How JustAnswer Works:
  • Ask an Expert
    Experts are full of valuable knowledge and are ready to help with any question. Credentials confirmed by a Fortune 500 verification firm.
  • Get a Professional Answer
    Via email, text message, or notification as you wait on our site.
    Ask follow up questions if you need to.
  • 100% Satisfaction Guarantee
    Rate the answer you receive.
Ask JB Umphrey Your Own Question
JB Umphrey
JB Umphrey, Attorney
Category: Legal
Satisfied Customers: 20233
Experience:  Explains legal matters based on 14+ years experience.
Type Your Legal Question Here...
JB Umphrey is online now
A new question is answered every 9 seconds

does a probation officer have a right to walk into your house

Resolved Question:

does a probation officer have a right to walk into your house and handcuff the person on probation and search the house when person who is not on probation is not at home
Submitted: 8 years ago.
Category: Legal
Expert:  JB Umphrey replied 8 years ago.
Thank you for using JustAnswer!

For the person that was on probation, did the order of probation provide that s/he would be subject to random house visits/checks?
Customer: replied 8 years ago.
it says that " allow your officer to visit in your home, at your employment site or elsewhere, and you will comply with all instructions your officer may give you."
Expert:  JB Umphrey replied 8 years ago.
Thank you. Several years ago, the U.S. Supreme Court in United States v. Knights, held that, to conduct a non-consensual search of a probationer’s home for ordinary law enforcement purposes under limited expectations of privacy, it is only necessary to show reasonable suspicion that the probationer is engaged in criminal activity.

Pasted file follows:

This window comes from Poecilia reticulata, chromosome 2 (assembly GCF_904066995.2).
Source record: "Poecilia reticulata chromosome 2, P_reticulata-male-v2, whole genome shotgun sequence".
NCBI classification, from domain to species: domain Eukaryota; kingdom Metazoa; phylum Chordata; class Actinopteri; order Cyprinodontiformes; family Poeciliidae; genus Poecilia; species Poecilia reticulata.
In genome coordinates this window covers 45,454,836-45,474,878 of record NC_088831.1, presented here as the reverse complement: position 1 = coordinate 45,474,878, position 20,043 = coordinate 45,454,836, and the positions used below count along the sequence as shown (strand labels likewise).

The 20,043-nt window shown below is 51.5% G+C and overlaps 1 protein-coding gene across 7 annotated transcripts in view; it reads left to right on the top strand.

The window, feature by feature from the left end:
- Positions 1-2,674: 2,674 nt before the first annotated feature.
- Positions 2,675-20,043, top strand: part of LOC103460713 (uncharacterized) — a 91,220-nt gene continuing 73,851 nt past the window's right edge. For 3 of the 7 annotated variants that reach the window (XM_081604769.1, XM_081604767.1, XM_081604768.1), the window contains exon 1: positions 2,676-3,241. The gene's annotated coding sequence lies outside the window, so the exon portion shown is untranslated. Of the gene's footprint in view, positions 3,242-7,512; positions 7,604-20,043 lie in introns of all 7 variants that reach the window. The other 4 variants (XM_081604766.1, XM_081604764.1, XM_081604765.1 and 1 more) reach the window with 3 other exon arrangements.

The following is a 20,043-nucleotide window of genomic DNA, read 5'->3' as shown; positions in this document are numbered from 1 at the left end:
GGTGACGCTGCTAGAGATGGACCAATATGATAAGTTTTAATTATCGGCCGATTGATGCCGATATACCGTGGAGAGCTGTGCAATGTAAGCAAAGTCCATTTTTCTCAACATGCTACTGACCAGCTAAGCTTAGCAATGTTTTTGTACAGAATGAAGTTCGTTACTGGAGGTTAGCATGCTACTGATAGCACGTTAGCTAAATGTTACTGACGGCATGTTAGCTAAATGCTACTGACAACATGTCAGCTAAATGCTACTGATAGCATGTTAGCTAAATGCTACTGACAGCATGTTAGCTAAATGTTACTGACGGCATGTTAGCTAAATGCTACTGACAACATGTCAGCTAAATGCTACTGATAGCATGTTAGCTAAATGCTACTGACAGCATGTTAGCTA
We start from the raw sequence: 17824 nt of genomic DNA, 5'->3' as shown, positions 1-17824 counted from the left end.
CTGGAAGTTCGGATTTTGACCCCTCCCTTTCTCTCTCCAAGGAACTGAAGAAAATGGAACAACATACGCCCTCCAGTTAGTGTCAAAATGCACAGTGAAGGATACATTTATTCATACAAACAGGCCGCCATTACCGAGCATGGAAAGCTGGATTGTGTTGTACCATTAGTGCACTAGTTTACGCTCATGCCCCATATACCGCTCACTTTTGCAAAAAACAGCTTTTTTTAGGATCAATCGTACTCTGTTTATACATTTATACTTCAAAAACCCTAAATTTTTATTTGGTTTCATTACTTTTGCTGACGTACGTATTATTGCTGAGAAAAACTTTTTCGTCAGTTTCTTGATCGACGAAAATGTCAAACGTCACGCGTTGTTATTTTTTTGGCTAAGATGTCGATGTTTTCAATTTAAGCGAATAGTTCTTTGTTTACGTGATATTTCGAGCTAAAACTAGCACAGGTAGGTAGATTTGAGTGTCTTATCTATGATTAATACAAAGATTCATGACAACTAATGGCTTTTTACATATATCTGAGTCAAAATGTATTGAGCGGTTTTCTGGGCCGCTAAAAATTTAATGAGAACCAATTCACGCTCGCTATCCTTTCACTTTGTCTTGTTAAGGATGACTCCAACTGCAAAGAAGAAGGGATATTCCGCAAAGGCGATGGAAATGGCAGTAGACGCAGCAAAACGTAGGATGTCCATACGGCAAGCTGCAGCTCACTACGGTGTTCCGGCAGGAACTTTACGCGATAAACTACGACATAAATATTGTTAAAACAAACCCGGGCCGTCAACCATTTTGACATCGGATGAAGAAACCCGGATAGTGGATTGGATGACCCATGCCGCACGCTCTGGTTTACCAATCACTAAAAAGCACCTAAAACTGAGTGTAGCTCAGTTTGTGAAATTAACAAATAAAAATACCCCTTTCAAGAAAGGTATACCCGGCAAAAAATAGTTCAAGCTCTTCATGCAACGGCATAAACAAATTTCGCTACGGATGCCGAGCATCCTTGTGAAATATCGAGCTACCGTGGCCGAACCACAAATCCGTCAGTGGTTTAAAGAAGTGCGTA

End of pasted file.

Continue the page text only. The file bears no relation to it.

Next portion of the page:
Recently, the Fifth Circuit Court of Appeals decided a case that involved a “walk through” of a probationer’s home that was based, not upon reasonable suspicion of criminal activity, but rather upon a Louisiana statute that authorized home verification visits of probationers. In the United States v. LeBlanc, LeBlanc’s probation officer went to his home, to conduct a home visit, which was authorized under Louisiana statute, if conducted at reasonable times and intervals. The probation officer informed LeBlanc, who was a convicted felon, that he was there to conduct a home visit and asked if he could “look around.” The probation officer testified that LeBlanc did not object and showed him around the entire house. The home visit, in its entirety, only lasted for about ten minutes and the probation officer did not physically move anything, open drawers, or inspect personal belongings. However, when they entered LeBlanc’s bedroom, the probation officer observed, in plain view, a .410 shotgun which he seized as evidence of LeBlanc’s probation violation.

Later, LeBlanc moved to suppress the gun, alleging that it was seized during an unlawful search, because the search exceeded the permissible scope of a home visit without reasonable suspicion of criminal conduct. The district denied the motion to suppress and LeBlanc appealed.

The Fifth Circuit Court of Appeals first noted that the Supreme Court has recognized a “continuum” of expectation of privacy under the Fourth Amendment for probationers based upon the degree of punishment that a defendant is subjected to. Therefore, a court granting a defendant probation can impose reasonable conditions that deprive that defendant of some freedom that is enjoyed by law abiding citizens.

This means that courts can impose reasonable restrictions upon liberty and privacy in order to ensure that the probation serves as a period of genuine rehabilitation and that the community is not harmed by the probationer’s being free. v “Supervision, then, is a ‘special need’ of the State which permits a degree of impingement upon the privacy that would not be constitutional if applied to the public at large.”

From the facts that you described, the probation officer did nothing illegal.

Good luck and best wishes! I hope that you find this information to be helpful and this answer to be ACCEPTable!
Customer: replied 8 years ago.
but don't i still have my freedoms? they searched my things without my authority in saying that they are allowed to.
Expert:  JB Umphrey replied 8 years ago.
I understand your frustration. They didn't need your separate permission. When you opted to allow your boyfriend, who is on probation and subject to court orders, to stay at your place, you automatically gave up some of your rights to privacy during the course of his probation.

The alternatives are (a) kick him out of your place, or (b) he can avoid probation by simply serving jail instead.
JB Umphrey and 2 other Legal Specialists are ready to help you

Related Legal Questions